If you are considering raising awareness of a cause or campaign, and you have a story to tell – you’re in the right place. Read Sandra Cousins’ heartbreaking story below. We helped her raise awareness of her cervical cancer awareness campaign through the national press.
Complaining of crippling stomach pains and irregular bleeding, Mercedes went to her doctor. She breathed a sigh of relief after being sent home with painkillers. But, when she started to take the pills, the agonising pain wouldn’t budge.
Over the space of 12-months Mercedes visited the doctors several more times only to hear the same frustrating news – it was nothing to worry about. Mercedes’ mind was taken off her worrying symptoms when boyfriend Fred, 27, proposed. Screaming in delight, she pounced into his arms with a resounding ‘yes’.
But the happiness didn’t last long.
Just a few months later, when Mercedes’ pain got worse, her brother-in-law took her to A&E.
She was quickly diagnosed with cervical cancer after showing all typical symptoms. But by then it was too late.
Determined to fight the disease, Mercedes started radiotherapy and chemo. The gruelling treatment took its toll on the pretty student. And, after noticing her strength slowly deteriorate, she called off the engagement with Fed.
She didn’t want him to be alone after she died. After 33 radiotherapy sessions and nine months of chemo, during which mum Sandra, 54, was constantly by her side, Mercedes passed away in her mother’s arms. She was just 23.
Now Sandra is determined to fight for a change that could have saved her daughter’s life – lower the age of smear tests to 20. She said: “Mercedes’ symptoms were ignored because of her age. “Had she had a smear test when she first went to the doctors she would still be alive today.
“I had two children before I was 25 – the age when women have their first smear test. “It’s just horrendous that they don’t do anything earlier. I don’t understand it. “When I look back now I don’t know how we got through it.
“I remember going shopping one day during her chemo and she was too weak to walk on her own. We had to find her a wheelchair.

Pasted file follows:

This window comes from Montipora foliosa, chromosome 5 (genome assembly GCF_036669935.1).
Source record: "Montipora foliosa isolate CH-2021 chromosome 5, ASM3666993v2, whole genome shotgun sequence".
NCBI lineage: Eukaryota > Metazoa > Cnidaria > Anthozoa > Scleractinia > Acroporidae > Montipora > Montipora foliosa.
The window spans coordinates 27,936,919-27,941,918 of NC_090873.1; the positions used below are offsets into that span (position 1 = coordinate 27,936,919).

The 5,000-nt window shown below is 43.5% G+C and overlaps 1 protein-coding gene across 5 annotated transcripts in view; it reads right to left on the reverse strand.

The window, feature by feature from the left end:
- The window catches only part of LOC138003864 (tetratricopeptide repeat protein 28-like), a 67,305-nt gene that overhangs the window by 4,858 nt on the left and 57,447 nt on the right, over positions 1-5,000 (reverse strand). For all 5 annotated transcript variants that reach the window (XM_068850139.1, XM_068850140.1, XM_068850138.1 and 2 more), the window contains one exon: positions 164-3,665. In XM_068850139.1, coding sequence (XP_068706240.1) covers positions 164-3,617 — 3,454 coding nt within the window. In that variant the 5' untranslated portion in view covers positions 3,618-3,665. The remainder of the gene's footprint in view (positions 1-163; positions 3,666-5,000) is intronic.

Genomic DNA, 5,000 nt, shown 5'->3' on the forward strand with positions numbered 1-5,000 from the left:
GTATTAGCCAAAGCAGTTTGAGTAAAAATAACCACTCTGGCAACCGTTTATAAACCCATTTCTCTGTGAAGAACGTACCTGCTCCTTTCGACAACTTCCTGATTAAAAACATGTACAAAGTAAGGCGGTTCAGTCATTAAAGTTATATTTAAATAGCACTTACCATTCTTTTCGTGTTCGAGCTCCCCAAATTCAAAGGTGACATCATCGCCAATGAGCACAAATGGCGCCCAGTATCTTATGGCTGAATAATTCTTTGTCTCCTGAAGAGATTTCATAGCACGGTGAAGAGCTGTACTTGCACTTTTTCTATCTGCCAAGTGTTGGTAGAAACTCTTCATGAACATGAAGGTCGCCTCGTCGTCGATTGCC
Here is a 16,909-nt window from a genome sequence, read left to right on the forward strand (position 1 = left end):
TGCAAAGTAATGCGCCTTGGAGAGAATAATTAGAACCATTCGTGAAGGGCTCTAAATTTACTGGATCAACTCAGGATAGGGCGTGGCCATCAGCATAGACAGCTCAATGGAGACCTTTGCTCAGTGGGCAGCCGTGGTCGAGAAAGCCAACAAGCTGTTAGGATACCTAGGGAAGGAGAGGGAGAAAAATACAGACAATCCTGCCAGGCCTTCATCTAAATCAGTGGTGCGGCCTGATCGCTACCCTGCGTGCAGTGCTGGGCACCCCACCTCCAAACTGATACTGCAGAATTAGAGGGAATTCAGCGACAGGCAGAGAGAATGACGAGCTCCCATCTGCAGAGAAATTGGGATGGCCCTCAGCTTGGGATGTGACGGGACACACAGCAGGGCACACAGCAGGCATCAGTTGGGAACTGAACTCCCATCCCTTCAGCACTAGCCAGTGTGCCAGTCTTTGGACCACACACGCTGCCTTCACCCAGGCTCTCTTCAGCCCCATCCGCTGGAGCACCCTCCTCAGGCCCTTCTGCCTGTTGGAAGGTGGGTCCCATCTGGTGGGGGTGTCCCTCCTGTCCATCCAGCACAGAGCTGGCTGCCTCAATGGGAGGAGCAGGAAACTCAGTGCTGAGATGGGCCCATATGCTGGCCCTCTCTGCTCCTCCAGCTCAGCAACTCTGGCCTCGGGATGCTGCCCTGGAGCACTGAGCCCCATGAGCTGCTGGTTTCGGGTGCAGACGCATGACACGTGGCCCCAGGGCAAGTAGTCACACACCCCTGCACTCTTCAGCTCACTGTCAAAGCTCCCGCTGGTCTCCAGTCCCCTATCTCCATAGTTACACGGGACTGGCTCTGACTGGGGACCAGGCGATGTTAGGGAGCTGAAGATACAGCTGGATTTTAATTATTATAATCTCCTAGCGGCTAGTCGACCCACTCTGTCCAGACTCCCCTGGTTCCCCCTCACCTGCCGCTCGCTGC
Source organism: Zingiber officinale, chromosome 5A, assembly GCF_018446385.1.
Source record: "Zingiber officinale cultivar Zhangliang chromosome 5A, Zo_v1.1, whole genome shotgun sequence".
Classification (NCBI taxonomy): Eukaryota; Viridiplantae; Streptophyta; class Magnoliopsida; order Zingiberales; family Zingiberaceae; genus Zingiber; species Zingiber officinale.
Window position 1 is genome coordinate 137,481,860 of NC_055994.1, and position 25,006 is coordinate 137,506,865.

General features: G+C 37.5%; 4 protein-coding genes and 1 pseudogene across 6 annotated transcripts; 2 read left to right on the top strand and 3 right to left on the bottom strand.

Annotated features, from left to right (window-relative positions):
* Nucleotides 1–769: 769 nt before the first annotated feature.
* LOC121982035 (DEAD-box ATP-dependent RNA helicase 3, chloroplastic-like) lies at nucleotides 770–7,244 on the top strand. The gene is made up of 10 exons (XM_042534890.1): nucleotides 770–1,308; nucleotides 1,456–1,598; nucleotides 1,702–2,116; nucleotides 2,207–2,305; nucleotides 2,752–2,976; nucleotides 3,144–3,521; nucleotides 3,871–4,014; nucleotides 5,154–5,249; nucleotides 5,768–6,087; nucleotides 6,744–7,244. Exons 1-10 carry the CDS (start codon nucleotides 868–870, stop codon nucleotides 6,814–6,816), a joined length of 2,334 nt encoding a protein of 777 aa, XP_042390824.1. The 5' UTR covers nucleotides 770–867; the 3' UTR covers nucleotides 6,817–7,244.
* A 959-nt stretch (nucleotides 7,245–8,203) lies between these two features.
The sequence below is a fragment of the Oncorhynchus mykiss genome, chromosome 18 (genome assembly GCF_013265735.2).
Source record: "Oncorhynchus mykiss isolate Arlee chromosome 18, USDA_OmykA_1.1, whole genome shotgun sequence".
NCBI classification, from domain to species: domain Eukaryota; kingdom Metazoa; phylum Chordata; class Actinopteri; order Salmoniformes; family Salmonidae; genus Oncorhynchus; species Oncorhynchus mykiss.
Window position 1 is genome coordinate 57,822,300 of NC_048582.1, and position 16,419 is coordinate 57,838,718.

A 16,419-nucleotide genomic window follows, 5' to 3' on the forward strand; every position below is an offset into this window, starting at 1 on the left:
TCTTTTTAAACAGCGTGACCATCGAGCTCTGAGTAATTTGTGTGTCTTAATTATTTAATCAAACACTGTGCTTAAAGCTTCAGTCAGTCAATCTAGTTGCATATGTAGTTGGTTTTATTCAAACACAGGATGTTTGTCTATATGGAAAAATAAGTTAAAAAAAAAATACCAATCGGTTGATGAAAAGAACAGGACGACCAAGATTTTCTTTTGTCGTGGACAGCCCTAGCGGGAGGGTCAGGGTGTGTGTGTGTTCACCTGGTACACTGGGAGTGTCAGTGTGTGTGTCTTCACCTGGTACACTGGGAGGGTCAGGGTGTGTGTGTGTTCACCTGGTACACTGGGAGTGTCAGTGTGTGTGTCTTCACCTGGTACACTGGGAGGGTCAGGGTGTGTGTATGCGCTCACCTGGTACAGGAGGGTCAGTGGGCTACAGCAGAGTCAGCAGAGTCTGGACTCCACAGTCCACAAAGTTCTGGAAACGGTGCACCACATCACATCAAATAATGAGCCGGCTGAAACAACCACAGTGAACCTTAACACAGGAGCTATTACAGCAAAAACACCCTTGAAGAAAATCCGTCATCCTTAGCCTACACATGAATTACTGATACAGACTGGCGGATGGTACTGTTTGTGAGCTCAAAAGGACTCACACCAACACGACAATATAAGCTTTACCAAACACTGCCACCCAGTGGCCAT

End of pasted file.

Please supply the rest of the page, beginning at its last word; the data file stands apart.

“I had to turn my back on her to wipe tears away without her seeing them. “Throughout her treatment she would try to remain her glamorous self, but I knew inside she was suffering.
“She was looking at TV adverts one evening with all of the usual beautiful women and I saw it in her face – the pain that she is not going to look like that for much longer. “Mercedes was an inspiration. Before she died we talked about setting up a foundation to step up the fight against cervical cancer.
“She wanted to go into schools and talk to young women. “She never got that chance, so I’m going to carry on with her mission.” Sandra hopes to bring about a change in the law to lower the age of regular testing back to 20.
If you have an important cause or mission and you’d like to get your story into the national press, you’re in the right place. We help hundreds of people every month get their stories told. There is no better way to raise awareness in the national press.
Simply fill out the story valuation form and we’ll let you know if your story is something we can use. What’s more, we’ll pay you the maximum fee possible for your story. Our service is free and nothing will be printed without your permission.
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